Local parents, school officials and even master gardener Teague Weybright have come together in recent weeks to provide food-insecure families with meals through the organization Feeding Families Santa Monica. Courtesy photos.

Volunteers, food and hungry families are all being sought out by a group of former PTA moms who are interested in little more than assisting those who find themselves in need during the current pandemic.

Feeding Families Santa Monica is a collective of volunteers who host weekly food drives. The group is preparing to feed more than 100 families this Saturday at Hope United LA — a local church located near Arizona Avenue and 14th street — but Feeding Families SM co-founder Cheryl Byrne said the group started out on a much smaller scale at the beginning of the pandemic.

“Suzie Crocker from Hope United LA originally contacted us and said she had a bunch of pre-packaged food and she hoped we knew some families who might need it,” Byrne said. From there, Marie Espino, Karen Miller and Byrne would contact Grant Elementary School’s community liaison.

“And she said, ‘Well, how many families do you think this food that you just got could feed? And we said we maybe could do 12 boxes,” Byrne said. “And then we soon realized this is going to be scary for people, so we decided we would make more boxes. The next week I think we did 17 all out of my friend Marie’s garage, and then the following week we were told there were about 32 families who were food insecure.”

Luckily, Barry and Suzie Crocker, pastors of Hope United LA, invited Byrne and crew to set up shop at the church and make boxes there.

“They said let’s just keep this going, so it went from 12 to 17 to 32,” Byrne said, “and last weekend we made 104 boxes of food.”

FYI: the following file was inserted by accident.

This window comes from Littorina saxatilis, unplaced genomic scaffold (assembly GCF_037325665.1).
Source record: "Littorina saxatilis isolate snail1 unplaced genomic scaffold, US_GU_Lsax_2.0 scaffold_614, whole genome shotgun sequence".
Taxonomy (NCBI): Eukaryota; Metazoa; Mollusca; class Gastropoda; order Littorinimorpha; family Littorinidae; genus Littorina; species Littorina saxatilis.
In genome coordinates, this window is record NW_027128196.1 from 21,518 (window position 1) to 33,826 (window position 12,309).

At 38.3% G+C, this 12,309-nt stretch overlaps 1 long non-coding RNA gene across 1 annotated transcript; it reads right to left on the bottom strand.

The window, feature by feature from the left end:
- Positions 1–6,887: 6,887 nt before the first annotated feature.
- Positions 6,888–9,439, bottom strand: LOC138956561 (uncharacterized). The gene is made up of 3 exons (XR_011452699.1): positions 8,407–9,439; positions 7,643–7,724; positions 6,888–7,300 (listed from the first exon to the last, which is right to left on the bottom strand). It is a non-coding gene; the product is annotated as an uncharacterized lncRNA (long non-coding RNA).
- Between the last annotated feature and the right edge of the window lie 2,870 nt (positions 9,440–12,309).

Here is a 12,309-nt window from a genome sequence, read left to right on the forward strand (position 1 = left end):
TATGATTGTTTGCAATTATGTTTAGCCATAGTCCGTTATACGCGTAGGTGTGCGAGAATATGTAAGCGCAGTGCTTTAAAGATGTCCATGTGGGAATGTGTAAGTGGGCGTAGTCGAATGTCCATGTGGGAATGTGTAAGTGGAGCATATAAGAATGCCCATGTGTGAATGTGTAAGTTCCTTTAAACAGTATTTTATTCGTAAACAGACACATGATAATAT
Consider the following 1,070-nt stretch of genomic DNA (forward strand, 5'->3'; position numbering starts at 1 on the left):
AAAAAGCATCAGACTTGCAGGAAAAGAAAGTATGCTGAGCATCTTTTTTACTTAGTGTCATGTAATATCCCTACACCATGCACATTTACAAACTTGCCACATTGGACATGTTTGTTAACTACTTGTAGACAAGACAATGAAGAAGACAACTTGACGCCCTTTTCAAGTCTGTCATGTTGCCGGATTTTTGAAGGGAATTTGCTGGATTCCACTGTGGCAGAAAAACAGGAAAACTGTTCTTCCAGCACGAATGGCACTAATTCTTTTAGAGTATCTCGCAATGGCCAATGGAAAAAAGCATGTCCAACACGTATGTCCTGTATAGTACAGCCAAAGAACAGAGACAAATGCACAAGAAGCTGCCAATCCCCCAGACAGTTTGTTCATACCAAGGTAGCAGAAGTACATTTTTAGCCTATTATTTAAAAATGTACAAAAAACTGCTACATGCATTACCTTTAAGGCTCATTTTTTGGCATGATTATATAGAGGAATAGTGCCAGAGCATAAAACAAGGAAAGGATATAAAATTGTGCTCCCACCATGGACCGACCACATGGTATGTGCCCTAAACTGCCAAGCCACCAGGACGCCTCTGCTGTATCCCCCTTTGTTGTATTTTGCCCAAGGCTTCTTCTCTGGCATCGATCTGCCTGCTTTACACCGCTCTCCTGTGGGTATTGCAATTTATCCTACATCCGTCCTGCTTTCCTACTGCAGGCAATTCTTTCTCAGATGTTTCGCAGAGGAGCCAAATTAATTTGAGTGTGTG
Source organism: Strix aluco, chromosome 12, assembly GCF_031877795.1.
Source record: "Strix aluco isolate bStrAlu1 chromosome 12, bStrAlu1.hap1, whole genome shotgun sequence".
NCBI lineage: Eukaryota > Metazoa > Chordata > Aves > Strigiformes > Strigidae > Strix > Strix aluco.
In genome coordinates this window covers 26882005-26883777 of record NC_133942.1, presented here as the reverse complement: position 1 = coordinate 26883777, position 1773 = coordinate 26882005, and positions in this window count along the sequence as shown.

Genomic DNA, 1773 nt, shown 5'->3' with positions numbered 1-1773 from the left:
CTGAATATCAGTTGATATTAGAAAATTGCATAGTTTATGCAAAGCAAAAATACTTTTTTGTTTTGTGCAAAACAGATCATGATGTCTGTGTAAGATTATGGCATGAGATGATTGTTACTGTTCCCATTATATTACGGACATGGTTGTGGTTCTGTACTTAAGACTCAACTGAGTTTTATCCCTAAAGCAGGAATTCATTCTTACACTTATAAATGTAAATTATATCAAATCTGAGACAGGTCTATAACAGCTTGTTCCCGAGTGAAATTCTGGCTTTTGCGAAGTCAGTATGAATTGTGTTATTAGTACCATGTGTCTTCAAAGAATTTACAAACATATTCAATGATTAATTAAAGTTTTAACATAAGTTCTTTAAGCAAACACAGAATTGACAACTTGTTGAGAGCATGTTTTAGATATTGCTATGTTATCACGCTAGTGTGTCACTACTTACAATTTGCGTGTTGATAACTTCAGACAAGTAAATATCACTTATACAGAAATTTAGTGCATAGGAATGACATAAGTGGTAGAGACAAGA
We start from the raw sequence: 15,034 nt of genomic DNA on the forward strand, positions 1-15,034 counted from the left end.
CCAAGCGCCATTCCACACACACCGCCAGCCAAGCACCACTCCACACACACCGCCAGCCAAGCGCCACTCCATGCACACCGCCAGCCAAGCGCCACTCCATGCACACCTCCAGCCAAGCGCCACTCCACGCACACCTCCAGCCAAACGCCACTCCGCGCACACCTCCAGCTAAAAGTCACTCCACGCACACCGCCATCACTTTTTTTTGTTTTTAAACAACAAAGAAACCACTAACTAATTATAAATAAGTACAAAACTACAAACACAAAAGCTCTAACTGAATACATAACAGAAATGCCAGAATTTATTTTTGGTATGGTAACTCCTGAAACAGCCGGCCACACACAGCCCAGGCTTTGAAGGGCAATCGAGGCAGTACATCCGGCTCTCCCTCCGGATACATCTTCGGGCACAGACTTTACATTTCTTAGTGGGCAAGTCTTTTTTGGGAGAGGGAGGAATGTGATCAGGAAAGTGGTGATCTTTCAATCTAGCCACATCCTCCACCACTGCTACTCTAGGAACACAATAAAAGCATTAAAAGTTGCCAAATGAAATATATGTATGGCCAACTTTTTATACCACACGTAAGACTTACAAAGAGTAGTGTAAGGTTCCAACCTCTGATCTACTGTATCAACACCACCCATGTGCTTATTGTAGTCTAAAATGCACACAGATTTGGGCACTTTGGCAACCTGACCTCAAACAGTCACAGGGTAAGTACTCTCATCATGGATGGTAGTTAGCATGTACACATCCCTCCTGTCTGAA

Feeding Families SM volunteers consider themselves regulars now at grocers like Restaurant Depot and other places who have been gracious enough to provide to the cause. And even residents who aren’t associated with the group have stepped up to buy 50-pound bags of rice on their own, which they eventually drop off to Byrne so she can distribute them during events like Saturday’s.

As she attempted to name to every donor who has helped along the way, Byrne said the food boxes are only possible every weekend because of the community’s help.

“The three of us who started this — we have been involved in the community so we knew what schools would be going through and that families in our community would be going through a lot once COVID happened and people lost their jobs and couldn’t go to work,” Byrne said. “So we just knew we had to do something, and it wasn’t even a choice. At one point, someone asked if we should cap the numbers of families we can give to, and I said, ‘No way! We’ll figure it out.’ And honest to God, each week, we are just figuring it out… Sometimes we get nervous that we don’t have enough food to give to people but it’s worked out so far. Each week it gets a little scary, and I have to admit when we took a big jump from the 32 boxes to 64 — I was blown away. In fact, it makes me want to cry sometimes because it feels amazing that we are able to do this.”

Get Involved

Fresh produce, rice, beans, canned goods, potatoes and nonperishable items are always being accepted by Feeding Families Santa Monica and United Hope LA.

The group has a sign-up form in the bio of its Instagram page, which can be found online at instagram.com/feedingfamilies_sm.

“We have to be aware of how many people are in the church at one time helping out due to COVID,” Byrne said. “But we appreciate anybody who comes to volunteer or who is interested in bringing us food and all of that. And so are the people. We have a few families that have eight or nine people so every bit helps.”x